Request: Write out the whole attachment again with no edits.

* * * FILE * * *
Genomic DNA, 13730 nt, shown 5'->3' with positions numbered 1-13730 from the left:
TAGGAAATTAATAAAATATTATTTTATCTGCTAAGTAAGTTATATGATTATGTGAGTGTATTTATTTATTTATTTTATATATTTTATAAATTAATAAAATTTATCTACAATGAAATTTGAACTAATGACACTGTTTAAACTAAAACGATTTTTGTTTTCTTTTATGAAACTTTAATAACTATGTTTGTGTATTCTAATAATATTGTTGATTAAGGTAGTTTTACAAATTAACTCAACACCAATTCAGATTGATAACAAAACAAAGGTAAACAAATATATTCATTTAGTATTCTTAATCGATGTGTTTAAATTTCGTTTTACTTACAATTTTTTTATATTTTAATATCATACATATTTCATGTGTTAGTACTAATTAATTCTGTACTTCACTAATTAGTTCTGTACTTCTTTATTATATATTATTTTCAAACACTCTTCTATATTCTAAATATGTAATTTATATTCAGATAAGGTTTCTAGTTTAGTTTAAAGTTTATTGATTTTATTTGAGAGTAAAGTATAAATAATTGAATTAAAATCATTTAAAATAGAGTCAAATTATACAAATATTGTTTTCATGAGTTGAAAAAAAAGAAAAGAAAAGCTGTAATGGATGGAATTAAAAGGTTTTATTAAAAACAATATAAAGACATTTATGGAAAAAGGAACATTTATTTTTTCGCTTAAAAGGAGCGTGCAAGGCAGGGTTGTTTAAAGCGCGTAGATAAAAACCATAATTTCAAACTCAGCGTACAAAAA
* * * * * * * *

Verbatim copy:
Genomic DNA, 13730 nt, shown 5'->3' with positions numbered 1-13730 from the left:
TAGGAAATTAATAAAATATTATTTTATCTGCTAAGTAAGTTATATGATTATGTGAGTGTATTTATTTATTTATTTTATATATTTTATAAATTAATAAAATTTATCTACAATGAAATTTGAACTAATGACACTGTTTAAACTAAAACGATTTTTGTTTTCTTTTATGAAACTTTAATAACTATGTTTGTGTATTCTAATAATATTGTTGATTAAGGTAGTTTTACAAATTAACTCAACACCAATTCAGATTGATAACAAAACAAAGGTAAACAAATATATTCATTTAGTATTCTTAATCGATGTGTTTAAATTTCGTTTTACTTACAATTTTTTTATATTTTAATATCATACATATTTCATGTGTTAGTACTAATTAATTCTGTACTTCACTAATTAGTTCTGTACTTCTTTATTATATATTATTTTCAAACACTCTTCTATATTCTAAATATGTAATTTATATTCAGATAAGGTTTCTAGTTTAGTTTAAAGTTTATTGATTTTATTTGAGAGTAAAGTATAAATAATTGAATTAAAATCATTTAAAATAGAGTCAAATTATACAAATATTGTTTTCATGAGTTGAAAAAAAAGAAAAGAAAAGCTGTAATGGATGGAATTAAAAGGTTTTATTAAAAACAATATAAAGACATTTATGGAAAAAGGAACATTTATTTTTTCGCTTAAAAGGAGCGTGCAAGGCAGGGTTGTTTAAAGCGCGTAGATAAAAACCATAATTTCAAACTCAGCGTACAAAAA